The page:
Nicholas Giovannelli was accustomed to the U.S. military occasionally taking promotional photographs of him and his fellow soldiers while on combat duty in Afghanistan.
But five years after being honorably discharged and still dealing with the trauma of war, there are some things about his military life Giovannelli would like to forget — and can’t.
That’s been made worse, the Niles resident says, by the discovery a couple of months ago that some of the U.S. military photographs of his service were made into posters and put online for sale.
“It doesn’t take a great amount of imagination to understand that someone who has sustained pretty substantial injuries on behalf of his country can be seriously harmed — both actually and mentally — by having to see images he never consented to to be sold publicly online,” Giovannelli’s Chicago-based lawyer, Craig D. Tobin, said during a call Thursday to announce the filing of a lawsuit in Cook County Circuit Court.
Giovannelli was not on the call and, through his attorney, declined interviews.
The defendants include Walmart and Amazon; neither could be reached for comment Thursday.
The lawsuit alleges the companies selling the posters “owed a duty to Giovannelli under Illinois law not to publicize and/or sell his image for profit without first procuring his written consent ....”
That breach of duty has caused Giovannelli to suffer “extreme emotional distress, including anxiety, flashbacks and exacerbation of plaintiff’s [post traumatic stress disorder].”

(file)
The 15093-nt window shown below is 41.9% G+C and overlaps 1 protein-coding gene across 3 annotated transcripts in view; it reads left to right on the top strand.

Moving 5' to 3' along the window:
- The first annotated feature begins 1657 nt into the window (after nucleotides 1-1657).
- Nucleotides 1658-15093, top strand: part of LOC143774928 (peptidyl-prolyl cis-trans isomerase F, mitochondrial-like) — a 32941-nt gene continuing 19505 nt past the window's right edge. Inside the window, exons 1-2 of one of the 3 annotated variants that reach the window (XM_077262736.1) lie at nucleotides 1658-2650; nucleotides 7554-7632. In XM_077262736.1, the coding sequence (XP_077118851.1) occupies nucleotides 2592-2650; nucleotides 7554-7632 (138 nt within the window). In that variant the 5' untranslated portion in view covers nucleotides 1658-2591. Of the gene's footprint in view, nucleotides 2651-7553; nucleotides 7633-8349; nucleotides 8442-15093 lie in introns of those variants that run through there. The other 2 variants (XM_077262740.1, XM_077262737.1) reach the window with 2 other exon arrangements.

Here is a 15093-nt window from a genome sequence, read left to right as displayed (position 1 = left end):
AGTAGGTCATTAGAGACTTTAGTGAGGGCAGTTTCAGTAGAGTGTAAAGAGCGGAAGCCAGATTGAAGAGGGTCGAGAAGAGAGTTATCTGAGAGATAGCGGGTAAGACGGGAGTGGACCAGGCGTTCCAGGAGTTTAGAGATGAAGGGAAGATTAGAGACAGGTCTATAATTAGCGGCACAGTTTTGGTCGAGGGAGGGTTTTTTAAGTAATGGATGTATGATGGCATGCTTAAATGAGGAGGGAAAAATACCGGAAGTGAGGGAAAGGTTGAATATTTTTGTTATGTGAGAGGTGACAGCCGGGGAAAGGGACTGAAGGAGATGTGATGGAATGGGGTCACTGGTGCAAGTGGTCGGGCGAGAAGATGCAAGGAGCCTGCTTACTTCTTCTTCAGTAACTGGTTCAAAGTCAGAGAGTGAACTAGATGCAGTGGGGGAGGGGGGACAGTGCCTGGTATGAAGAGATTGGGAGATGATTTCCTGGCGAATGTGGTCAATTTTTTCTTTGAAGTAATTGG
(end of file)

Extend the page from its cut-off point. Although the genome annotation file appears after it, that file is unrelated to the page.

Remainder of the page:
The suit seeks, among other things, damages in excess of $1 million.
Tobin said Walmart and Amazon, among others, have exploited Giovannelli’s service for financial gain, though Walmart no longer sells the posters.
During his service with the Army, Giovannelli took part in 100 or so combat patrols and suffered traumatic brain injuries in an incident that involved him taking “relentless mortar fire” while stationed at a guard post, Tobin said.
“This young man has given everything he can to this country,” Tobin said. “He left substantial pieces ... of his life on a foreign soil.”
Giovannelli “medically retired” from the military after his extensive injuries. He was awarded the Purple Heart among other medals, Tobin said.
Tobin said it’s his understanding that the U.S. military never expected companies to take the photographs posted online and sell them. An Army spokesman was looking into the matter Thursday but did not have an immediate response.
“We want to make sure that the exploitation of these soldiers stops and that if there are profits and benefits that these corporations engaged in, which we know they did, that those are given to the rightful owners of those images — the people like young Nick,” Tobin said.